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Review: Spiritus #2 Takes You on an Escape From a Prison for the Mind

(By Tim Daniel and Michael Kennedy, letters by Lauren Norby)

Corporal punishment only exacts its retribution as long as the body and consciousness remain coupled to receive it. When corporal becomes capital punishment, the body expires, and the mind is freed from its physical constraints (give or take certain theological beliefs, of course). But in the world of Spiritus, the justice system has found a way to close this loophole.

Falsely accused of murdering her husband, champion fighter Kinju Dayal was sentenced to have her consciousness transferred to a slave labor machine, a twist on corporal punishment that is so extreme, the body itself is destroyed while the mind remains shackled to the sentence in perpetuity. But Kinju is given a clandestine opportunity to have her consciousness transferred to a machine that has been unlocked, giving her the chance to fight for her freedom. In Spiritus #2, that struggle begins.

Tim Daniel weaves past and present into the opening pages, using Kinju’s own disorienting experience of reality closing in on memory as a method of aligning the reader to her perspective. A particularly nice transitional scene that takes the story from an interior narrative to an external one is an homage to Tommy Lee Jones and Harrison Ford’s famous scene in The Fugitive. “I ran because I did not kill my husband,” Kaiju thinks, before leaping out of an access portal high above a gorge, pursued by agents. The relentless chase that ensues is thrilling, and leaves Kaiju in a place that will surely have readers eagerly awaiting the next issue.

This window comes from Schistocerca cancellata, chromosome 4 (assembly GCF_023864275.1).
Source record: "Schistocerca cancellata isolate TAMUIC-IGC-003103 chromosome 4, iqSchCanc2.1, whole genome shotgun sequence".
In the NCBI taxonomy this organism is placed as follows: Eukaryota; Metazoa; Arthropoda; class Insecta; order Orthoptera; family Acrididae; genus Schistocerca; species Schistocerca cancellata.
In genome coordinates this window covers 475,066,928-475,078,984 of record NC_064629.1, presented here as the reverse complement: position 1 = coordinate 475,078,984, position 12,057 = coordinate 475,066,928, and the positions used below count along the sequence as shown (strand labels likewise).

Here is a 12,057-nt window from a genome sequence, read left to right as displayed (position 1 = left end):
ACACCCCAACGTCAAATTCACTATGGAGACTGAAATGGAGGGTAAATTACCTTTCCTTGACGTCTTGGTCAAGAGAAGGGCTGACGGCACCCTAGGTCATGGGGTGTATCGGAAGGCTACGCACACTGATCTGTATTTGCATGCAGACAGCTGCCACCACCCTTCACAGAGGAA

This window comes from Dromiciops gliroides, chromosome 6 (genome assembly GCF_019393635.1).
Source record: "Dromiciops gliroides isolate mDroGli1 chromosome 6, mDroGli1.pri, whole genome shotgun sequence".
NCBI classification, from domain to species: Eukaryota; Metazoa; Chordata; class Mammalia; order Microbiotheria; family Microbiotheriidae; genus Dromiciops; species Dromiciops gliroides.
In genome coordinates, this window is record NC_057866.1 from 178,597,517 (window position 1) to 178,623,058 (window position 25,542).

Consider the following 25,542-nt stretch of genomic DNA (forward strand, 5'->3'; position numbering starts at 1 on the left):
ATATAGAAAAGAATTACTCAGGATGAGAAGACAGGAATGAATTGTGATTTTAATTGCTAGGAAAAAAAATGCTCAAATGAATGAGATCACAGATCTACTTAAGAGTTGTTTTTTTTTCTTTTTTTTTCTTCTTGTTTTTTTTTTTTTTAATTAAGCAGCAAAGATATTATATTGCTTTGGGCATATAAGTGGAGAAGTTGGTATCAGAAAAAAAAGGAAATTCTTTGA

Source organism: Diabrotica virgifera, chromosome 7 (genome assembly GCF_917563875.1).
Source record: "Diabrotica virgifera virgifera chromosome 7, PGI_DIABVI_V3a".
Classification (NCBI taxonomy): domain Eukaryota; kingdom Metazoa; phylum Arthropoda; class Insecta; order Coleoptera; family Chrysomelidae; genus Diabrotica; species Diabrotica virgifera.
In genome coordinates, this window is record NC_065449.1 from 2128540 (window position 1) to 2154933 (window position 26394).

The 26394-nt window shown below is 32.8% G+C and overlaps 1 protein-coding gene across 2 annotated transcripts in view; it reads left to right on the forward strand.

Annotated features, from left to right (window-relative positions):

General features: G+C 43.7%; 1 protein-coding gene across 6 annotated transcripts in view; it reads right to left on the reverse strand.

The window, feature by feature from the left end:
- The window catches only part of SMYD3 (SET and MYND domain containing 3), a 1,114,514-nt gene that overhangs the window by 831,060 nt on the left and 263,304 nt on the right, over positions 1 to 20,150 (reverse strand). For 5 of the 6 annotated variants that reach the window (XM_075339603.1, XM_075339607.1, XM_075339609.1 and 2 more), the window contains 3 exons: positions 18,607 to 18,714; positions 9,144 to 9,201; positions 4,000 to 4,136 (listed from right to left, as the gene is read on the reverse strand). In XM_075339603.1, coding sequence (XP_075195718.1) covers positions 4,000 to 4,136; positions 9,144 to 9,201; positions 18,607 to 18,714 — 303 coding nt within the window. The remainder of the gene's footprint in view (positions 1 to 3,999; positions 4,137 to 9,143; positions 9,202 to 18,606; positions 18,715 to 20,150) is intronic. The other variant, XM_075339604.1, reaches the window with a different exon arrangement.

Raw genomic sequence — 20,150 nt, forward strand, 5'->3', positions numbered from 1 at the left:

The artwork by Michael Kennedy calls to mind the biomorphic abstraction of Joan Miró, and the kinetic surrealism of Alexander Calder. This adds a particularly meaningful referential layer to a story that is, so far, essentially about the interplay between the organic and the mechanical. Tight perspectives at first glance appear to be nothing more than a cacophony of linework and color, only to shift into recognizable narrative shapes and compositions as the eye lingers.

Bodies may be organic machines, but in Spiritus, machines are not bodies, and Kennedy’s android design for Kinju is not instantly recognizable as a vessel of a conscious human mind. It’s a powerful choice from a world-building and character perspective, reminding readers of Kinju’s predicament using shapes and colors that reference but do not precisely render a human being.

Lettering and color can be easily overlooked as storytelling components, but in Spiritus they pull a lot of weight. Letterer Lauren Norby makes smart decisions about the shape, color, and placement of speech bubbles that work well within Kennedy’s brisk compositions and tether Daniel’s dialogue to the story even in challenging moments, like when the character speaking is off-panel, or internal-monologuing isn’t directly describing the pictured scene.

Color similarly guides the reader through the story. Kennedy shifts the palettes to move through the geography of the narrative. Neon-lit flashbacks give way to a muted, washed-out landscape as Kinju races across the wasteland, arriving at a destination made tense and claustrophobic with swathes of scarlet.

Spiritus is perfect for hard sci-fi fans, art lovers, and anyone interested in innovative world-building and visual storytelling. With only two issues out, it’s easy to get caught up and ready for whatever is next for Kinju. Who can she trust? Who can trust her? Whatever the answers to those questions, readers can trust that this is another great title from Vault Comics.

Tia Vasiliou is a digital editor at comiXology and co-host of the weekly ComiXologist Live show. She talks a lot about art and comics on Twitter @PortraitofMmeX.

(images: Vault Comics)

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